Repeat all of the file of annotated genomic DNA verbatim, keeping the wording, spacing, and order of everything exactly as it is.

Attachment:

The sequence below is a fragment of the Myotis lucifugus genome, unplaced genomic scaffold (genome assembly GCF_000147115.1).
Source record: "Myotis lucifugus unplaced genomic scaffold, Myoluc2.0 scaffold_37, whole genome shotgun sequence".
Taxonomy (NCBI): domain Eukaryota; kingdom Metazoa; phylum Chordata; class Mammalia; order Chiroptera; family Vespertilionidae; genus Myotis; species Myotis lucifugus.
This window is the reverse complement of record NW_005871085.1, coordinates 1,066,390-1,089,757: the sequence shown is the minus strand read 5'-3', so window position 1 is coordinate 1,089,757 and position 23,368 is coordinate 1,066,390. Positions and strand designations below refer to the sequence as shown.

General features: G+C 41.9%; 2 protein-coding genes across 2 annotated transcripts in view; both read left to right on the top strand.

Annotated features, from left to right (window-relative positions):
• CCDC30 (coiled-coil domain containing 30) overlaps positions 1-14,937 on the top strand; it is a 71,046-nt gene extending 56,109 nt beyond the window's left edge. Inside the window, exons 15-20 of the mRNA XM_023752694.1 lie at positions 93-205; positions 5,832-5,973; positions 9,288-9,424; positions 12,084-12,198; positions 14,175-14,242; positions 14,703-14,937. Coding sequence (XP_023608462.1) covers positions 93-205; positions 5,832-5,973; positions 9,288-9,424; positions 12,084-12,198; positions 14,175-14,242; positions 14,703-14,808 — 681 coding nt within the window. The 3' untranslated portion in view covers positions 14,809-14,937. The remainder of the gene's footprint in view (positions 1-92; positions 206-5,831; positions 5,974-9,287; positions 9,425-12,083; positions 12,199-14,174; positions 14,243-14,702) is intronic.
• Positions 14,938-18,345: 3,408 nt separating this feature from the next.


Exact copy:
The sequence below is a fragment of the Myotis lucifugus genome, unplaced genomic scaffold (genome assembly GCF_000147115.1).
Source record: "Myotis lucifugus unplaced genomic scaffold, Myoluc2.0 scaffold_37, whole genome shotgun sequence".
Taxonomy (NCBI): domain Eukaryota; kingdom Metazoa; phylum Chordata; class Mammalia; order Chiroptera; family Vespertilionidae; genus Myotis; species Myotis lucifugus.
This window is the reverse complement of record NW_005871085.1, coordinates 1,066,390-1,089,757: the sequence shown is the minus strand read 5'-3', so window position 1 is coordinate 1,089,757 and position 23,368 is coordinate 1,066,390. Positions and strand designations below refer to the sequence as shown.

General features: G+C 41.9%; 2 protein-coding genes across 2 annotated transcripts in view; both read left to right on the top strand.

Annotated features, from left to right (window-relative positions):
• CCDC30 (coiled-coil domain containing 30) overlaps positions 1-14,937 on the top strand; it is a 71,046-nt gene extending 56,109 nt beyond the window's left edge. Inside the window, exons 15-20 of the mRNA XM_023752694.1 lie at positions 93-205; positions 5,832-5,973; positions 9,288-9,424; positions 12,084-12,198; positions 14,175-14,242; positions 14,703-14,937. Coding sequence (XP_023608462.1) covers positions 93-205; positions 5,832-5,973; positions 9,288-9,424; positions 12,084-12,198; positions 14,175-14,242; positions 14,703-14,808 — 681 coding nt within the window. The 3' untranslated portion in view covers positions 14,809-14,937. The remainder of the gene's footprint in view (positions 1-92; positions 206-5,831; positions 5,974-9,287; positions 9,425-12,083; positions 12,199-14,174; positions 14,243-14,702) is intronic.
• Positions 14,938-18,345: 3,408 nt separating this feature from the next.